TheatreBooks has left its faithful post at 11 St. Thomas Street after 20 years, resettling in a much more active spot right at the corner of King and Spadina. "We have a real storefront presence for the first time," says John Harvey, who, along with Leonard McHardy, started TheatreBooks back in 1975. The pair met while working in alternative theatre, and decided to venture out to create an independent business of their own.
This new store at 101 Spadina Avenue is actually the fourth for TheatreBooks, which started as a second floor shop above a dry cleaner down on Yonge. Next, the business moved over to another second floor spot at 25 Bloor Street West, where it stayed until it was pushed out by development, eventually landing in its most recent former location across from the Windsor Arms Hotel.
And 20 years later, development, again, has prompted another move, but John and Leonard don't seem too perturbed. While he can't speak exactly to what's happening to the space on St. Thomas, John says this new spot has afforded lots more walk-by traffic, especially during the Toronto International Film Festival.
"We looked all over," he responds, when asked if he and Leonard had their eyes on any particular location. "But this spot pretty much had everything we needed."
The space is considerably smaller than TheatreBooks' former home at Bay and Bloor, but John says the size of the collection is still the same: "Just more compact." The store has everything from books on puppetry, dance, television, and opera, to filmmaking how-to's, monologue collections, and of course, classic and modern plays.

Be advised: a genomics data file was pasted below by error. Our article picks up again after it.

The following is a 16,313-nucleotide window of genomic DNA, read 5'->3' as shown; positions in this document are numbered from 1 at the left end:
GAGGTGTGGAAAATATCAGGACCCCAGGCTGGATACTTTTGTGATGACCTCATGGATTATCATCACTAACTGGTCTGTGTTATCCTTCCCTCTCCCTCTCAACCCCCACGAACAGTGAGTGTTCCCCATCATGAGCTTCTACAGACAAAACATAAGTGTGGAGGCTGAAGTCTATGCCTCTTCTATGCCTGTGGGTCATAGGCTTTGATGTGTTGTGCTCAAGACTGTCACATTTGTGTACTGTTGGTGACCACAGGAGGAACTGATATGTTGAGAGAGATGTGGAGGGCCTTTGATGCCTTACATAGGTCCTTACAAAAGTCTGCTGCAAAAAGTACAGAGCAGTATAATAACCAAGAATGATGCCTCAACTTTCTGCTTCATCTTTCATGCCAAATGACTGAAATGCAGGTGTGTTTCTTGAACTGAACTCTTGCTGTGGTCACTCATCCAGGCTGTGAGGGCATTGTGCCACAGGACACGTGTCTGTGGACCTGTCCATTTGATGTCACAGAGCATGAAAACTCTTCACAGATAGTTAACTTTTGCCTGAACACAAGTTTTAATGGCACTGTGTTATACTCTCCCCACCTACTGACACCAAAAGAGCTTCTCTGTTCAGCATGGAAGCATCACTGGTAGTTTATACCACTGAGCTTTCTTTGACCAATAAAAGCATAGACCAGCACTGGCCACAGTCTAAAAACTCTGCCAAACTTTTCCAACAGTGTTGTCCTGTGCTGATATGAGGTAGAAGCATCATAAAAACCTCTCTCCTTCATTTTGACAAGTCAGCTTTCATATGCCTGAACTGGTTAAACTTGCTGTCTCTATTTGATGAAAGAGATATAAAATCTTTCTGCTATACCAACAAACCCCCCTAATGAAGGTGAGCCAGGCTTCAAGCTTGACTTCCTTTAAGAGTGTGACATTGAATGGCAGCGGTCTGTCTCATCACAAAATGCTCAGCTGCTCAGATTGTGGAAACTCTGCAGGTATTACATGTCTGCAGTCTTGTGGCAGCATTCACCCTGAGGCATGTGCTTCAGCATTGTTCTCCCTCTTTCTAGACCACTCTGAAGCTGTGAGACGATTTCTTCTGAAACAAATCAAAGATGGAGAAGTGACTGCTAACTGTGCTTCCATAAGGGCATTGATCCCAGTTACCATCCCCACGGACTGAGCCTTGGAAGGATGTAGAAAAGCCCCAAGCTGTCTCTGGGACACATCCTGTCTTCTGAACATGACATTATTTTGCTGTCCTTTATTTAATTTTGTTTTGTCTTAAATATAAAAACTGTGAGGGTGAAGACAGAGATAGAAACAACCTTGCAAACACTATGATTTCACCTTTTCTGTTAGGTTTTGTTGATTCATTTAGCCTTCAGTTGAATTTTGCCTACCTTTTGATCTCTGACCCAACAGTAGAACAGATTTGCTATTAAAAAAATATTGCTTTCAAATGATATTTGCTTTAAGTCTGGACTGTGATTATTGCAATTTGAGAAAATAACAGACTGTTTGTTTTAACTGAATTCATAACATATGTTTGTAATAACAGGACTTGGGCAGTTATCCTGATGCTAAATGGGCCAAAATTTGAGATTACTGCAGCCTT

The business is an often-tapped resource for local production companies and theatre schools, as well as international performance-enthusiasts who discover TheatreBooks online. "We've always had a 1-800 number from day one," Leonard says. "While Toronto is one of the big centres for the theatre community," he says, "we still get so many orders from people outside of the city."
TheatreBooks is also known locally for its book launches, lectures, and other theatre-related events. Most likely, John says, those events will be held at other locations. But to simply peruse the pages of the latest Film Quarterly, the new TheatreBooks is open during the week from 10 a.m. to 7 p.m., Saturdays from 10 a.m. to 6 p.m., and Sundays from 12 p.m. to 5 p.m.
Photos by Javin Lau